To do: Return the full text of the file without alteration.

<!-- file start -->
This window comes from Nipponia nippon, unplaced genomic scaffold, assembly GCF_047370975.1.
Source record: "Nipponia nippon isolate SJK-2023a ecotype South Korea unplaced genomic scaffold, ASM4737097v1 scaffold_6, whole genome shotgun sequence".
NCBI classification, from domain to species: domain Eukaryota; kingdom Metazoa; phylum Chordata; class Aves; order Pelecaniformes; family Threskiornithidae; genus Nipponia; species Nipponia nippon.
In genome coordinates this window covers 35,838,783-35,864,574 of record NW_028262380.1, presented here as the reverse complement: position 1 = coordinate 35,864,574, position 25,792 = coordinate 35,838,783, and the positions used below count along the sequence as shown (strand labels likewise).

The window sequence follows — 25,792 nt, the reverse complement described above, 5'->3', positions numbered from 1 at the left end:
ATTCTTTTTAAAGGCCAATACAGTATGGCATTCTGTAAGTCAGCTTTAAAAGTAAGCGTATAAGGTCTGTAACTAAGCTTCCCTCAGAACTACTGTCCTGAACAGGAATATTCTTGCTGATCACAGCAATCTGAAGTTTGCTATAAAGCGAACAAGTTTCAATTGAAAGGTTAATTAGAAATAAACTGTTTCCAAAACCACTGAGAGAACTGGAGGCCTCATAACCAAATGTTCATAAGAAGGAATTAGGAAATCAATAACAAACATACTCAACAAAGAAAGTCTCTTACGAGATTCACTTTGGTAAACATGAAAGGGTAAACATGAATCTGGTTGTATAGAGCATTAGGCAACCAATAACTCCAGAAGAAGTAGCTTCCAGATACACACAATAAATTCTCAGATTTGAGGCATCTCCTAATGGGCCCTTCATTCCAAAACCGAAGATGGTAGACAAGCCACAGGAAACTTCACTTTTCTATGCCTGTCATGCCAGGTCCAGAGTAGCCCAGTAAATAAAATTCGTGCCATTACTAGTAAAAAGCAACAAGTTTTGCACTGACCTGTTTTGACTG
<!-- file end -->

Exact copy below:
This window comes from Nipponia nippon, unplaced genomic scaffold, assembly GCF_047370975.1.
Source record: "Nipponia nippon isolate SJK-2023a ecotype South Korea unplaced genomic scaffold, ASM4737097v1 scaffold_6, whole genome shotgun sequence".
NCBI classification, from domain to species: domain Eukaryota; kingdom Metazoa; phylum Chordata; class Aves; order Pelecaniformes; family Threskiornithidae; genus Nipponia; species Nipponia nippon.
In genome coordinates this window covers 35,838,783-35,864,574 of record NW_028262380.1, presented here as the reverse complement: position 1 = coordinate 35,864,574, position 25,792 = coordinate 35,838,783, and the positions used below count along the sequence as shown (strand labels likewise).

The window sequence follows — 25,792 nt, the reverse complement described above, 5'->3', positions numbered from 1 at the left end:
ATTCTTTTTAAAGGCCAATACAGTATGGCATTCTGTAAGTCAGCTTTAAAAGTAAGCGTATAAGGTCTGTAACTAAGCTTCCCTCAGAACTACTGTCCTGAACAGGAATATTCTTGCTGATCACAGCAATCTGAAGTTTGCTATAAAGCGAACAAGTTTCAATTGAAAGGTTAATTAGAAATAAACTGTTTCCAAAACCACTGAGAGAACTGGAGGCCTCATAACCAAATGTTCATAAGAAGGAATTAGGAAATCAATAACAAACATACTCAACAAAGAAAGTCTCTTACGAGATTCACTTTGGTAAACATGAAAGGGTAAACATGAATCTGGTTGTATAGAGCATTAGGCAACCAATAACTCCAGAAGAAGTAGCTTCCAGATACACACAATAAATTCTCAGATTTGAGGCATCTCCTAATGGGCCCTTCATTCCAAAACCGAAGATGGTAGACAAGCCACAGGAAACTTCACTTTTCTATGCCTGTCATGCCAGGTCCAGAGTAGCCCAGTAAATAAAATTCGTGCCATTACTAGTAAAAAGCAACAAGTTTTGCACTGACCTGTTTTGACTG